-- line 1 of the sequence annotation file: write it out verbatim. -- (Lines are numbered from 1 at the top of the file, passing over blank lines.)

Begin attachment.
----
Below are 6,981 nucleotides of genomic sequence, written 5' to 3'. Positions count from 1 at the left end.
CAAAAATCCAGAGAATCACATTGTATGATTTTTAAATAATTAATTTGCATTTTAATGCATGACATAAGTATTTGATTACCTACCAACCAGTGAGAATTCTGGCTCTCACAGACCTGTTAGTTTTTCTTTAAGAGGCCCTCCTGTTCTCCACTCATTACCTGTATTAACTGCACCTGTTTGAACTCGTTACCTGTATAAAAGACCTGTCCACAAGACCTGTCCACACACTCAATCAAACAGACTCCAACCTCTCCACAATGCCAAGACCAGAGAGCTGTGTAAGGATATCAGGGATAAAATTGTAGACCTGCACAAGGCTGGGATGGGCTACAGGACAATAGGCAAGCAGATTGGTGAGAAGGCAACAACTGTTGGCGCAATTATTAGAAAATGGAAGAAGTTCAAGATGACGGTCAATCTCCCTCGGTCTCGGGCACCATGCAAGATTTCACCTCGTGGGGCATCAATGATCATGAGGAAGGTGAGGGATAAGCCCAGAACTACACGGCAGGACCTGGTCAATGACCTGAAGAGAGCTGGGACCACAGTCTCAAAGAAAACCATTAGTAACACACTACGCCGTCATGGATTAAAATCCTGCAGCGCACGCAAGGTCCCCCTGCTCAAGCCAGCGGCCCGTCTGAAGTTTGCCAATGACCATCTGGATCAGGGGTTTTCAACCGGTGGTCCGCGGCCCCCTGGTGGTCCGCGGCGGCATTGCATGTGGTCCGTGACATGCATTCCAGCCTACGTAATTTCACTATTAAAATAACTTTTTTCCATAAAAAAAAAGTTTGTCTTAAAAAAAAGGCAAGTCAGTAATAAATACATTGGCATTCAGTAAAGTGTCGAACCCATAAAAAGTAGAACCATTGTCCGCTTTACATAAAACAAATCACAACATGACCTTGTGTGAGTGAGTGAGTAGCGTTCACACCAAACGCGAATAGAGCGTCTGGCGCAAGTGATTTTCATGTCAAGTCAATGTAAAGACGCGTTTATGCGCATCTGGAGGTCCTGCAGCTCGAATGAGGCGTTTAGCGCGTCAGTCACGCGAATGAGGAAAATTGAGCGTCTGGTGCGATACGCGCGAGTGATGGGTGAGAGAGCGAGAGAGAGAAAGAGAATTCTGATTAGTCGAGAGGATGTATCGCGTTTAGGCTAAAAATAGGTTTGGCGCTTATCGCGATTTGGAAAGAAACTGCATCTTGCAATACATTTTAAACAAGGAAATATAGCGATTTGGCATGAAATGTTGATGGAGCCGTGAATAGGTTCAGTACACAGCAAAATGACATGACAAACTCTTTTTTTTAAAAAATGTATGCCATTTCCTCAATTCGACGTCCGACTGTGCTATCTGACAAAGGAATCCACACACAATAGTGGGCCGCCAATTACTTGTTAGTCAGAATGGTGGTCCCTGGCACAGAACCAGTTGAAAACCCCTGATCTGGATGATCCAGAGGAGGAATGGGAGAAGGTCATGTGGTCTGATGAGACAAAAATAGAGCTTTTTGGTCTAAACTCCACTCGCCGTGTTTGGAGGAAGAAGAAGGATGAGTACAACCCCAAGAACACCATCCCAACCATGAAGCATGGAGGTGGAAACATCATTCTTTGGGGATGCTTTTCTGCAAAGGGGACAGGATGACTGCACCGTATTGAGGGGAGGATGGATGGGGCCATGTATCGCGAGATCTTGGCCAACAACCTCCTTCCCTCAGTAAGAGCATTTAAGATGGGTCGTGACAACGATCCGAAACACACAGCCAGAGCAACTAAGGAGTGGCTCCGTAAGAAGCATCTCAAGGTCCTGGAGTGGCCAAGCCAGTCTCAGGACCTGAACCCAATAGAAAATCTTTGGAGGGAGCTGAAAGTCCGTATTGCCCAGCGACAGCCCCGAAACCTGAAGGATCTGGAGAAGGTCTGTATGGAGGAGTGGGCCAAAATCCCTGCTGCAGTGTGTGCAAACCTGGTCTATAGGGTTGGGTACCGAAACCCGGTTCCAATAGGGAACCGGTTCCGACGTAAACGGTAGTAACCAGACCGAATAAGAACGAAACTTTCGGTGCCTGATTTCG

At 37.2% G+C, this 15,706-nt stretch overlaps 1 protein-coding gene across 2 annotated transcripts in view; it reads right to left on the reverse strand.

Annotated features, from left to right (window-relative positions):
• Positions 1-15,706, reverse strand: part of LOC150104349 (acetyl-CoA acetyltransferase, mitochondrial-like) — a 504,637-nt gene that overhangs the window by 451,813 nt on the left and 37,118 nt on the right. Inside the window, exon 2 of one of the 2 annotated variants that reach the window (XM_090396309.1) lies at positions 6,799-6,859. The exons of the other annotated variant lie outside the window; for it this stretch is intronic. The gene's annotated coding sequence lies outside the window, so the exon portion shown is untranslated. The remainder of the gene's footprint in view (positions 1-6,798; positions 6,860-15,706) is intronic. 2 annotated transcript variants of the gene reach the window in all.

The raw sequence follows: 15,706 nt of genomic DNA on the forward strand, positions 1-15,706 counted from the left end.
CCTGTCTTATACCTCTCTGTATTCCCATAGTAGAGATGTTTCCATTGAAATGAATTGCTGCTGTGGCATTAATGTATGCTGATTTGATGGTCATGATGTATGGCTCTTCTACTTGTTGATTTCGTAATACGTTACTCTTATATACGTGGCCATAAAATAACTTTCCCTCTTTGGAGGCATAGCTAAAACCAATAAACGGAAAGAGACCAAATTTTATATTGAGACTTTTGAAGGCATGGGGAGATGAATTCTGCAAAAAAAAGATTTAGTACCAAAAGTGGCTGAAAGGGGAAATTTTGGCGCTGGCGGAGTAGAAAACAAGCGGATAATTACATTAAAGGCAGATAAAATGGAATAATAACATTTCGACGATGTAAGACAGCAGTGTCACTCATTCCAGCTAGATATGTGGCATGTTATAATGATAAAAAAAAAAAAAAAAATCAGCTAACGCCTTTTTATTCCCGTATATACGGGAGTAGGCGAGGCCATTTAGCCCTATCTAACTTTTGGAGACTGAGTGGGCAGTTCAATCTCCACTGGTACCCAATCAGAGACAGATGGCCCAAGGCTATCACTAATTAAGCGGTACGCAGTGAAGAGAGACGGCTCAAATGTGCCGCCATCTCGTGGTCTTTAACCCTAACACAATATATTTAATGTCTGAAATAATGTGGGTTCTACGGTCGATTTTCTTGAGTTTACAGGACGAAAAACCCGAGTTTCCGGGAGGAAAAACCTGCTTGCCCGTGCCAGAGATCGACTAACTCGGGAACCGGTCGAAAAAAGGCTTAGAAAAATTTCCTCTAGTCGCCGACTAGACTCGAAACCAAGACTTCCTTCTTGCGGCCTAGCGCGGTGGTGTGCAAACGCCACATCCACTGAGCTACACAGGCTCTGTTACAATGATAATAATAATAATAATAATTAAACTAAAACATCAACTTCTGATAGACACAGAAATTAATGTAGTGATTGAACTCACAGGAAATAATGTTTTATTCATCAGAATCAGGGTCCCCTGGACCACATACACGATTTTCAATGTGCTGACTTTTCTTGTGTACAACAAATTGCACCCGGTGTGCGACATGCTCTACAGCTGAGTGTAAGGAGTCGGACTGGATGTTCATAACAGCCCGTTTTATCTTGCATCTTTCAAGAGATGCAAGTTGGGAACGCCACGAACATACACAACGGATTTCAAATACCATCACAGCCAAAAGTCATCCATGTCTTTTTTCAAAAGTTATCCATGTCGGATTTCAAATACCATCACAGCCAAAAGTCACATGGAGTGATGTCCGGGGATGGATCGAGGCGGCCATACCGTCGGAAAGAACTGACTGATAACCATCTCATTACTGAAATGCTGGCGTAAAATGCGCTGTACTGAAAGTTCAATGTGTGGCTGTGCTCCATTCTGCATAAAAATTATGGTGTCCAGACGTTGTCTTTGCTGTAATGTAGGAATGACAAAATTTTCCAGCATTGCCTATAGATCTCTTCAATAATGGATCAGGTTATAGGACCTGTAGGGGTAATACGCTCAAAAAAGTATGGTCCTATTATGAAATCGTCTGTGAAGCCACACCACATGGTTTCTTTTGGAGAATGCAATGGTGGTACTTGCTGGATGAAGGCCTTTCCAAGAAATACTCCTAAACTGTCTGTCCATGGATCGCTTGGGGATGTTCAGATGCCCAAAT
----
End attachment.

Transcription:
Below are 6,981 nucleotides of genomic sequence, written 5' to 3'. Positions count from 1 at the left end.